25 June, 2010

All aboard the Sushi Train!

Japanese food is one of my favorite cuisines, if not my most favorite. Although New York City has tons of Japanese restaurants offering sushi, yakitori, ramen, and even curry, I haven't really found one that offers conveyor belt sushi.

There are probably a few places out there that I'm not aware of, but they're far from being ubiquitous, unlike in say, Australia, where the conveyor belt sushi ("Oh, the sushi trains!", exclaimed my Aussie friend) places are everywhere, usually operated by proprietors of Japanese descent. Great for them, but why not NYC? Isn't that strange?

Sushi Train video

If you've never heard of conveyor belt sushi, that's exactly what it is. The sushi plates are placed on a rotating belt that moves around the sushi bar, with prices varying according to the color of the plate. As the plate that catches your fancy passes by, simply reach out and grab it from the belt. Your bill will be tallied up after wards according to the number and color of plates you have consumed.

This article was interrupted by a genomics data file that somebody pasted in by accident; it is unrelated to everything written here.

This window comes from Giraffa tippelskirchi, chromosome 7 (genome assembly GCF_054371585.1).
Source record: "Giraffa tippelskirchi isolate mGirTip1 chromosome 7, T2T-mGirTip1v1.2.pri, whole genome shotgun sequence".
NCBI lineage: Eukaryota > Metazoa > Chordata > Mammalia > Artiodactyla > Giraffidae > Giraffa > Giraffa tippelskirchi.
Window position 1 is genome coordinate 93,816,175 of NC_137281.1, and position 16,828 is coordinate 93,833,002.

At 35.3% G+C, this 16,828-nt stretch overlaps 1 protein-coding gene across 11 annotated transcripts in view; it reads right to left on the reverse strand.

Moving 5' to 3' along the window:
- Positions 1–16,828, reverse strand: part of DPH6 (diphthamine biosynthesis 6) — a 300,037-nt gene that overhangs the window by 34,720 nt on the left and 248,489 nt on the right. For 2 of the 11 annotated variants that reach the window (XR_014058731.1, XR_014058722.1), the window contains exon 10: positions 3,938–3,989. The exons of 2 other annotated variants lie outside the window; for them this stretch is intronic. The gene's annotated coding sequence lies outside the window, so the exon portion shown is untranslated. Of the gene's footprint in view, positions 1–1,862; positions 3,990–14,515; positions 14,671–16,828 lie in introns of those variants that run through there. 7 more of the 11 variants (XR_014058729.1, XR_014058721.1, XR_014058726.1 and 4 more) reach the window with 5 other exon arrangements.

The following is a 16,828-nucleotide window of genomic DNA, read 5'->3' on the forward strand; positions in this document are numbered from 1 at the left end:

Fortunately, my vacation in Japan gave me a couple of opportunities to hop aboard the sushi trains, so to speak. Not that I made it a point to do any research on kaiten sushi places, but rather stumbled upon them while sightseeing - one in Shinjuku, Tokyo, and the other in downtown Kyoto.

During my initial conveyor belt sushi experience, it took me a few moments after sitting down at the counter to figure things out, like where the tea cups were and how to get water from the nearby spigot. Everything is truly self-service, although the staff is happy to assist if you wish to ask the chef for a custom order.

Watching the sushi rolling merrily along the train tracks proved quite entertaining, though the signs puzzled me since I don't speak any Japanese. Sushi plate prices are clearly indicated on a chart and start at around $1.50 for two pieces of fish (e.g. tuna, salmon), and increase for more special items (e.g. eel).

Sushi Train video

I found the conveyor belt sushi dishes to be quite fresh and delicious, contrary to some people's dismissive attitude towards kaiten sushi places as being "fast food sushi". Since they're part and parcel of Japanese culture, some of the world's most meticulous consumers, I wasn't surprised about the high quality standards though.

On each occasion, empty plates 8 or 9 deep were stacked up in front of me at the end of the meal. The self-service aspect also meant lunch took less than half an hour, leaving more time for on-a-full-stomach post-meal contemplation: why aren't conveyor belt sushi restaurants more common in New York City (or the USA in general)?

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